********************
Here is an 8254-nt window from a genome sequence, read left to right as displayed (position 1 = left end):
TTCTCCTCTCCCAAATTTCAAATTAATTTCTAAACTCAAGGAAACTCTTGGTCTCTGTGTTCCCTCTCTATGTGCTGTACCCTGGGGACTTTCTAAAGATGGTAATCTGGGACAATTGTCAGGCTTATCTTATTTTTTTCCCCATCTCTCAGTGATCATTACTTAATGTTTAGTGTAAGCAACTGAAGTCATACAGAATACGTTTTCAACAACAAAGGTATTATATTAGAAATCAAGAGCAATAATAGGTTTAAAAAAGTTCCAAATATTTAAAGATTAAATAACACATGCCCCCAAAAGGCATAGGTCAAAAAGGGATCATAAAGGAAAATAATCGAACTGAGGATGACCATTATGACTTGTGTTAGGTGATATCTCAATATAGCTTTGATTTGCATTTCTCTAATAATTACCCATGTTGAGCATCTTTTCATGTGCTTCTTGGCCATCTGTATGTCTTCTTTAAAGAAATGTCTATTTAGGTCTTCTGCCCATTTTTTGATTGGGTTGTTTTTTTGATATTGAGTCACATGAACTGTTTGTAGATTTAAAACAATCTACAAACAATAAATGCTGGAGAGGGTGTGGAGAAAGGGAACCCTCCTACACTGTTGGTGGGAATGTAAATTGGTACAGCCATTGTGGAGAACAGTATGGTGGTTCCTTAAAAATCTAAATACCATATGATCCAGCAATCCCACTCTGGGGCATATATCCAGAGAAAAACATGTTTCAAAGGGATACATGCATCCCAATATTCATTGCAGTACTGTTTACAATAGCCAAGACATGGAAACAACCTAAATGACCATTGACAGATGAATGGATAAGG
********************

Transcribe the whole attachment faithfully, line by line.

Here is an 8254-nt window from a genome sequence, read left to right as displayed (position 1 = left end):
TTCTCCTCTCCCAAATTTCAAATTAATTTCTAAACTCAAGGAAACTCTTGGTCTCTGTGTTCCCTCTCTATGTGCTGTACCCTGGGGACTTTCTAAAGATGGTAATCTGGGACAATTGTCAGGCTTATCTTATTTTTTTCCCCATCTCTCAGTGATCATTACTTAATGTTTAGTGTAAGCAACTGAAGTCATACAGAATACGTTTTCAACAACAAAGGTATTATATTAGAAATCAAGAGCAATAATAGGTTTAAAAAAGTTCCAAATATTTAAAGATTAAATAACACATGCCCCCAAAAGGCATAGGTCAAAAAGGGATCATAAAGGAAAATAATCGAACTGAGGATGACCATTATGACTTGTGTTAGGTGATATCTCAATATAGCTTTGATTTGCATTTCTCTAATAATTACCCATGTTGAGCATCTTTTCATGTGCTTCTTGGCCATCTGTATGTCTTCTTTAAAGAAATGTCTATTTAGGTCTTCTGCCCATTTTTTGATTGGGTTGTTTTTTTGATATTGAGTCACATGAACTGTTTGTAGATTTAAAACAATCTACAAACAATAAATGCTGGAGAGGGTGTGGAGAAAGGGAACCCTCCTACACTGTTGGTGGGAATGTAAATTGGTACAGCCATTGTGGAGAACAGTATGGTGGTTCCTTAAAAATCTAAATACCATATGATCCAGCAATCCCACTCTGGGGCATATATCCAGAGAAAAACATGTTTCAAAGGGATACATGCATCCCAATATTCATTGCAGTACTGTTTACAATAGCCAAGACATGGAAACAACCTAAATGACCATTGACAGATGAATGGATAAGG